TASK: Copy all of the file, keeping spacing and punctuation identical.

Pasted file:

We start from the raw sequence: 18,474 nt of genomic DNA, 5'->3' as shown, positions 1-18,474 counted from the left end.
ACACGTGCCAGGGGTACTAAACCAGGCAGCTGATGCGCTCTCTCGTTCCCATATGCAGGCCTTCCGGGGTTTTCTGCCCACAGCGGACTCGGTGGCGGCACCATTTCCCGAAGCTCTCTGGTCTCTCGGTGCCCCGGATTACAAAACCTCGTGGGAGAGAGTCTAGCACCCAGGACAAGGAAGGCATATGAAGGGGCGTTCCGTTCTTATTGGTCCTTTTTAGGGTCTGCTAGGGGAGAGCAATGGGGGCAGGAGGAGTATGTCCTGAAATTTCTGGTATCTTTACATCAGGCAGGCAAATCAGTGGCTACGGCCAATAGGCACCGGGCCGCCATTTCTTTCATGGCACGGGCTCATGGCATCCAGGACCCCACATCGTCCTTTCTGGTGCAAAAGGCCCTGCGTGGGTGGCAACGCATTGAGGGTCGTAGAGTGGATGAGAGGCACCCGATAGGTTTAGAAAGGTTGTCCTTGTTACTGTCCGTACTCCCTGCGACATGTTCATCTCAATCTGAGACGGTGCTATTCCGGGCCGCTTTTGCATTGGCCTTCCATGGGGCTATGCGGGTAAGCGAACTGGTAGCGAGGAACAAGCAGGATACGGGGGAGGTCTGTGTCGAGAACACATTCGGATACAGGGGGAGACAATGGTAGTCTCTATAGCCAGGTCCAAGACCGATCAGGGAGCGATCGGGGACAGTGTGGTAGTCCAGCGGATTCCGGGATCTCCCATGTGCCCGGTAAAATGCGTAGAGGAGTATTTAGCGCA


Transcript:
We start from the raw sequence: 18,474 nt of genomic DNA, 5'->3' as shown, positions 1-18,474 counted from the left end.
ACACGTGCCAGGGGTACTAAACCAGGCAGCTGATGCGCTCTCTCGTTCCCATATGCAGGCCTTCCGGGGTTTTCTGCCCACAGCGGACTCGGTGGCGGCACCATTTCCCGAAGCTCTCTGGTCTCTCGGTGCCCCGGATTACAAAACCTCGTGGGAGAGAGTCTAGCACCCAGGACAAGGAAGGCATATGAAGGGGCGTTCCGTTCTTATTGGTCCTTTTTAGGGTCTGCTAGGGGAGAGCAATGGGGGCAGGAGGAGTATGTCCTGAAATTTCTGGTATCTTTACATCAGGCAGGCAAATCAGTGGCTACGGCCAATAGGCACCGGGCCGCCATTTCTTTCATGGCACGGGCTCATGGCATCCAGGACCCCACATCGTCCTTTCTGGTGCAAAAGGCCCTGCGTGGGTGGCAACGCATTGAGGGTCGTAGAGTGGATGAGAGGCACCCGATAGGTTTAGAAAGGTTGTCCTTGTTACTGTCCGTACTCCCTGCGACATGTTCATCTCAATCTGAGACGGTGCTATTCCGGGCCGCTTTTGCATTGGCCTTCCATGGGGCTATGCGGGTAAGCGAACTGGTAGCGAGGAACAAGCAGGATACGGGGGAGGTCTGTGTCGAGAACACATTCGGATACAGGGGGAGACAATGGTAGTCTCTATAGCCAGGTCCAAGACCGATCAGGGAGCGATCGGGGACAGTGTGGTAGTCCAGCGGATTCCGGGATCTCCCATGTGCCCGGTAAAATGCGTAGAGGAGTATTTAGCGCA